I just found an old hard drive from 2009. There’s a lot of writing on it, a lot of stories that were started but never finished. I’m going to post two of the starts here, because where can you let unfinished work exist but on a blog? Maybe they were deemed not good enough, by a workshop or more likely, myself. They say in writing you have to “kill your babies.” I’ve always dreamed of starting a website, mydeadbabies.com, where writers can post sections that didn’t make it into the final draft, but aren’t half bad. Maybe this could be my first entry.
UNFINISHED BEGINNING #1
New York was hot and stickier than a honey jar. I wasn’t used to the humidity, the way it made my clothes cling, my hair curl. I took to wearing short skirts, and I was wearing a skirt the shade of celery green the night I met the Irishman. I wore the same skirt in Vegas a few years later, when a retiree in a Hawaiian shirt at the blackjack table called me his lucky charm and gave me a hundred dollars in chips, just because I was sitting next to him. I will come to call this small item of clothing, no longer than twenty-two inches, my lucky skirt.
UNFINISHED BEGINNING #2
My mom never wanted me to compete in pageants. I remember being in the grocery store as a kid and seeing a flyer for a Little Miss Hawaiian Tropic pageant. I begged my mom to enter me—the little girl on the flyer was so pretty in her grass skirt and lipstick and mascara! Mom refused. She thought pageants were creepy, weird, exploitative. In the case of Little Miss Hawaiian Tropic, predecessor to the G-strings and silicone of the sunscreen brand’s pageant for young women—she was right. I never had any family members or friends growing up who competed in pageants, nor did I ever really watch pageants on TV. I was into skiing, then horses, then dance, then soccer, then boys, then boys AND soccer, then boys, soccer, and a stint trying to save the world in which I started a chapter of Amnesty International (I guess I really did want world peace), then partying on the weekends and boys, and then finally a trio of interests that has more or less stuck: writing, partying, and boys. So I think I surprised both my mother and myself one evening my senior year of high school when I handed her the permission slip for the Miss Lake Tahoe pageant and declared, “I’m entering.”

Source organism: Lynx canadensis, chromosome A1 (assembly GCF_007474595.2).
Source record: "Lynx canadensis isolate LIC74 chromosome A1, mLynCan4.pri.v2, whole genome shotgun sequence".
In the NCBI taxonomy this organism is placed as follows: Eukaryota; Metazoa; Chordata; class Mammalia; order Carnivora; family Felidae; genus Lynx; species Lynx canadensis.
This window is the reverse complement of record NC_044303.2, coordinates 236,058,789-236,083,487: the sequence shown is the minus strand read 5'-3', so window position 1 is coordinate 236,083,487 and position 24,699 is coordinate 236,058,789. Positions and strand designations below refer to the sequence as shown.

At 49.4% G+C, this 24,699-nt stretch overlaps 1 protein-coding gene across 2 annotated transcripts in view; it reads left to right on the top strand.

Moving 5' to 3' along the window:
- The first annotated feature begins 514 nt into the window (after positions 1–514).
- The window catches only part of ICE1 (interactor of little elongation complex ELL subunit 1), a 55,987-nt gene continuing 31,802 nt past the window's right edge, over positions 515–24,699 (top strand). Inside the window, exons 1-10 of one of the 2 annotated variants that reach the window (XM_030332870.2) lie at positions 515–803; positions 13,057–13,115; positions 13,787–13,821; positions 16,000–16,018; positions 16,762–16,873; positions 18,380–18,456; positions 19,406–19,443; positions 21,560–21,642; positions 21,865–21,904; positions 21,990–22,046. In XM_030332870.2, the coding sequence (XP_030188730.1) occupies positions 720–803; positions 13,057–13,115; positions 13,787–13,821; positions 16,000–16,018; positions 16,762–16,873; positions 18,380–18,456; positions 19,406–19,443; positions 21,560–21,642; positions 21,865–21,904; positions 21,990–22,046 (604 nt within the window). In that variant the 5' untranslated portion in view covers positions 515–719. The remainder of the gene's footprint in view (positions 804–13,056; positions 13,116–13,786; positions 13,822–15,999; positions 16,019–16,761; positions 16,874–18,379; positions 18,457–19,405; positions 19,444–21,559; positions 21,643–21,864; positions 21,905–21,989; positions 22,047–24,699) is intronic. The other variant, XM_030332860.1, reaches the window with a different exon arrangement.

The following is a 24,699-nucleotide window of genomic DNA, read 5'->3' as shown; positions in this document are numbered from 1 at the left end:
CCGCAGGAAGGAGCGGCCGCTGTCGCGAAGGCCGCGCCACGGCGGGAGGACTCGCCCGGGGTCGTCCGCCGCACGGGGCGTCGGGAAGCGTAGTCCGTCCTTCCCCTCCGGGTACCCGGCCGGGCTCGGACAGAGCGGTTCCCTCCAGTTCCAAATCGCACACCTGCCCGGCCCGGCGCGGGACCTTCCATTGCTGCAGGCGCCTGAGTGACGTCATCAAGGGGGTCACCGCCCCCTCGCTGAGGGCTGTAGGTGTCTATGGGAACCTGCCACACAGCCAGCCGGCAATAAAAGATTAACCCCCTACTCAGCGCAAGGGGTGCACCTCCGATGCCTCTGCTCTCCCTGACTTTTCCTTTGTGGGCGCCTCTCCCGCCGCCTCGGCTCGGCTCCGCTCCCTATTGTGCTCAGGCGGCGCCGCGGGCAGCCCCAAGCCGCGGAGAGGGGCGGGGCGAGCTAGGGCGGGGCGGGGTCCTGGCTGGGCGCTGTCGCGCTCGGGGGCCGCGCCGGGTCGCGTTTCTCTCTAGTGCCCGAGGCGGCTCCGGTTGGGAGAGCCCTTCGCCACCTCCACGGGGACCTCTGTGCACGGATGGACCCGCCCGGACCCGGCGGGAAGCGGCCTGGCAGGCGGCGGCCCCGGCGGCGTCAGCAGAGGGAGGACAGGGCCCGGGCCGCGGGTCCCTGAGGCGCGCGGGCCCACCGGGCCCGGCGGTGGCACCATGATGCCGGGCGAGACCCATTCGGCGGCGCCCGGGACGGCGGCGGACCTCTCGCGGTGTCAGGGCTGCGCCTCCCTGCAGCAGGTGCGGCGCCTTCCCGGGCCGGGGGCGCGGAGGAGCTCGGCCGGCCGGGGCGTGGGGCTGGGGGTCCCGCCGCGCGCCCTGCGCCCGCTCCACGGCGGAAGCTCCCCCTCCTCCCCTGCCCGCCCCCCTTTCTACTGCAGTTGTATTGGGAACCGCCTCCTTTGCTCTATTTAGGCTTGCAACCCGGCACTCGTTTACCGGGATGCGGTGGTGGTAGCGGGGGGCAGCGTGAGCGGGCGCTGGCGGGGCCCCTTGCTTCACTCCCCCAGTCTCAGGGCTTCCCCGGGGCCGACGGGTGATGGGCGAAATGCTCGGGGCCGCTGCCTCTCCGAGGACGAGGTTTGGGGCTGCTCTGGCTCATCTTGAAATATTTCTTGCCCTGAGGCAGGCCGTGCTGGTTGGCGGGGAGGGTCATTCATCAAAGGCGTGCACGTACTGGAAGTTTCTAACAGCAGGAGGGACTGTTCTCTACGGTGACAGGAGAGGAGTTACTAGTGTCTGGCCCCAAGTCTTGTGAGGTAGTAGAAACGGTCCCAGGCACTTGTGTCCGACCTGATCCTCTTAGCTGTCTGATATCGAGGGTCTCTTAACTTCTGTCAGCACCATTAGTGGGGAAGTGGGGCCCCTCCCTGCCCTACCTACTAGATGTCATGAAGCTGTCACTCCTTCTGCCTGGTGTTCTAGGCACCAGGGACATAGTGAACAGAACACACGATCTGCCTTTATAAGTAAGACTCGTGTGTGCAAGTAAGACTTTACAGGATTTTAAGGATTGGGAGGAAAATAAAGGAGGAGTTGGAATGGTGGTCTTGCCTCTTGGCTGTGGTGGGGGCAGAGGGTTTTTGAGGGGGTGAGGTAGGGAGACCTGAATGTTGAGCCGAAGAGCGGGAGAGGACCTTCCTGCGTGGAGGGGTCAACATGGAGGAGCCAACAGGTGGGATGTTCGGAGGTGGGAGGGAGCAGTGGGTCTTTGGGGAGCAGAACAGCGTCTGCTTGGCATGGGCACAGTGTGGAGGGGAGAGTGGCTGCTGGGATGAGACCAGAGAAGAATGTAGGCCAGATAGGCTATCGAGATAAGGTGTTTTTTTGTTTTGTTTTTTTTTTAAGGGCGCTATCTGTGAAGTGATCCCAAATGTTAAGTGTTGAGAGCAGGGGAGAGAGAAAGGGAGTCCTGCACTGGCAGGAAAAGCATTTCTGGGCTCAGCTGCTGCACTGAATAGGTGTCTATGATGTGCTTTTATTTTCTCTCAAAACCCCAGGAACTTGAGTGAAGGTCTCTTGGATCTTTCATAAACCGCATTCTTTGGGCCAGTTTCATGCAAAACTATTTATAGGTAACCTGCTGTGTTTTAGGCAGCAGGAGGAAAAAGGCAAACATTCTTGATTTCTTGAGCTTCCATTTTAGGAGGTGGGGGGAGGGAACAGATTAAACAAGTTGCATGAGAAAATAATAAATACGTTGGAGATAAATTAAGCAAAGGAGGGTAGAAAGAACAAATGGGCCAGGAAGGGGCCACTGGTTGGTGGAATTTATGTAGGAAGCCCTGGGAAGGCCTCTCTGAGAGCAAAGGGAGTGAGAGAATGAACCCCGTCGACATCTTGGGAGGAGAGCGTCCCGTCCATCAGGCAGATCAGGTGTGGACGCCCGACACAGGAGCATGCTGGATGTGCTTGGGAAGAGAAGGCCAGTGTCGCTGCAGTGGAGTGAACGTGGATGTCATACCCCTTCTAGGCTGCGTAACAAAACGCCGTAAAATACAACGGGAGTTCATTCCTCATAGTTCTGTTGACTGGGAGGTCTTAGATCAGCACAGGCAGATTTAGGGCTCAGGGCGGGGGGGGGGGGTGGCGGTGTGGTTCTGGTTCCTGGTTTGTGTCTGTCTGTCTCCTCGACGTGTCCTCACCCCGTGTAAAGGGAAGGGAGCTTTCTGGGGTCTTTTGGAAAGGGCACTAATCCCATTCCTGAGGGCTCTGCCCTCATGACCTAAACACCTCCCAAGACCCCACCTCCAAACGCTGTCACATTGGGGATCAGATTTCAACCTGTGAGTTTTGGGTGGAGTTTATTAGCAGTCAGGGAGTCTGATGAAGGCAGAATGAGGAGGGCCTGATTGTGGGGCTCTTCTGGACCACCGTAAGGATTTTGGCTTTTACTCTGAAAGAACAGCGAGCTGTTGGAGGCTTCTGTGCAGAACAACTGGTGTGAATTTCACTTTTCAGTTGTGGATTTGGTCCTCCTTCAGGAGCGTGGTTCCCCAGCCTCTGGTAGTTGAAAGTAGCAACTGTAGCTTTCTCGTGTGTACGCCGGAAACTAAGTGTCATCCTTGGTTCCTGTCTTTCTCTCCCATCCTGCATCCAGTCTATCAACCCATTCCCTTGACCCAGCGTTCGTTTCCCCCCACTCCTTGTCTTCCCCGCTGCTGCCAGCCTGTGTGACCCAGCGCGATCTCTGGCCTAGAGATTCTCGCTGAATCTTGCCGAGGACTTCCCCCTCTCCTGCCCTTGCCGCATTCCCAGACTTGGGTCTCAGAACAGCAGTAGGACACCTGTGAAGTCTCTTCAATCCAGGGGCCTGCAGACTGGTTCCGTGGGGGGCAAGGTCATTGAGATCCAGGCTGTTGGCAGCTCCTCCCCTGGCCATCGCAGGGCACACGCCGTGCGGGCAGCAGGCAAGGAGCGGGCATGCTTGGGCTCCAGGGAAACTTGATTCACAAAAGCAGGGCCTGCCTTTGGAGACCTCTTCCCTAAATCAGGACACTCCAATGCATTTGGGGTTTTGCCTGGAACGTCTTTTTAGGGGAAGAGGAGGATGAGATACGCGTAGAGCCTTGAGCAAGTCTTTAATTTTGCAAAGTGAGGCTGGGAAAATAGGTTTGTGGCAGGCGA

Her reaction was simple: “You? You?” It was the first time someone was surprised by my pageant ambitions, but certainly not the last. I took the surprise as a compliment (Uhh, what else am I supposed to do, right?). I was glad I did’t fit into the fake smile, catty stereotype—and I’m also glad I got to learn first-hand that’s exactly what it is: a stereotype.
The end. Or as close to the end as these stories will ever be.